Thursday, January 29, 2015

Drunk on Geology - Inversion IPA

The next up in the Drunk on Geology series is Inversion IPA  produced by Deschutes Brewery from Bend, Oregon.

An inversion is a naturally occurring phenomena when the temperature goes from normal (warmer near the Earth's surface and cooling upwards) to inverted (colder near the Earth's surface and warming upwards). This frequently happens in areas where a warm front is able to ride on top of a cold front. When the colder air is trapped in place for some reason, this condition can persist for a lengthy amount of time. In Salt Lake City, where I live, this condition occurs because Salt Lake is in a "bowl" surrounded by mountains. The cold air if frequently trapped in the valley when there are no storms to move it out. This causes the inversion, which wouldn't be a problem, except all of the pollution from cars and factories are contained in the valley as well, making the air often very unhealthy to breathe. The picture below is a view of today's inversion. There are mountains and a city usually in that shot.

Salt Lake City on a nice day of inversion.

A nice beer to calm all paranoia about what the inversion is doing to my lungs.

 A nice picture showing what an inversion looks like from above is pictured on the box.

I have been waiting for a "nice" inversion day to post this Drunk on Geology post. The worst days often occur during December and January, however this winter had been a rather mild inversion year.

I just wish they had included some words on what the meaning of an inversion was on the box or the bottles.  

Friday, January 16, 2015

Random Picture - Natural History Museum of Utah at night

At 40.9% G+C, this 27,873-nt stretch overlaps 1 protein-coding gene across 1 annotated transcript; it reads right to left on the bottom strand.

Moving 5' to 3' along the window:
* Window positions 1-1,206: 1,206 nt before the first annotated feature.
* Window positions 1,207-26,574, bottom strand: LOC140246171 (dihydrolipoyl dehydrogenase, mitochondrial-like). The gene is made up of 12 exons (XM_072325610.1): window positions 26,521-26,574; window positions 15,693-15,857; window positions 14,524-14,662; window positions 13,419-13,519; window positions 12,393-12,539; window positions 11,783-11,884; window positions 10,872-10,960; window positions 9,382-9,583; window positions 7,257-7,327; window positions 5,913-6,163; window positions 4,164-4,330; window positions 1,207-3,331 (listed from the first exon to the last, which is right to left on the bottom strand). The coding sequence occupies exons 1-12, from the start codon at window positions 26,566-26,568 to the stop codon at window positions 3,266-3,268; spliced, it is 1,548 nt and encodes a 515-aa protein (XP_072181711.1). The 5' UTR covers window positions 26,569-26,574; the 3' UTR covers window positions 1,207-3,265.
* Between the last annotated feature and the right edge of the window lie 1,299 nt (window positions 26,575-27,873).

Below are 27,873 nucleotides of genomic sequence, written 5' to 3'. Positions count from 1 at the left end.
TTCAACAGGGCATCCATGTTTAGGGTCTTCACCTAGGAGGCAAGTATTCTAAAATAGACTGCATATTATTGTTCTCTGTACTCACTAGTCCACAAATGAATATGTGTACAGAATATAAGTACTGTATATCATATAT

Going through my old photos and here is one I wanted to post.

The museum was lit up for a special event, so when I left I was able to see the mammoth from outside the main entrance. I had been wanting to capture this shot for a while (I have a horrible time trying to not move while taking pictures on my iPhone) so I brought my camera specifically for this shot.

Thursday, January 15, 2015

Geology of the National Parks Through Pictures - The Pony Express Trail

My next post about the Geology of the National Parks Through Pictures is a fairly local park.

You can find more Geology of the National Parks Through Pictures as well as my Geological State Symbols Across America series at my website


Last year my family and I headed out to find some geodes in the Utah desert. Along the way we traveled along the Pony Express Trail. Although this trail spreads on through many states, here is a small portion of it, near Dugway, UT. 

 View looking east, as we passed through Dugway Pass.

This post marked the location of the Pony Express, which ran from 1860-1861.

Recreation of the Simpsons Springs site. It is clear when you enter the building though that many animals now use this as a shelter from the heat of the day.

Panorama of Simpsons Springs.

Tuesday, January 13, 2015

Dinos in Pop Culture - A "Real" Dinosaur Train

Last year my wife had purchased me tickets to the "Dinosaur Train" put on by the Heber Valley Railroad, here in Utah. It was a cute event where they had a variety of dinosaur related activities, and where you could talk to volunteers from the nearby museums. 

 One of the activities was digging in the sand for dinosaurs.

 It is hard to see but here is my daughter pulling out a Pachycephalosaurus.

 The train that was not in use with a giant inflatable dinosaur on the front. I want one.

 The actual train. It had a variety of dinosaur related decor inside.

 One of the main dinosaurs. Unfortunately he never actually went on the train with us, where there were other dinosaurs with us for the trip.

Pulling away as the sad dino wanders off by himself.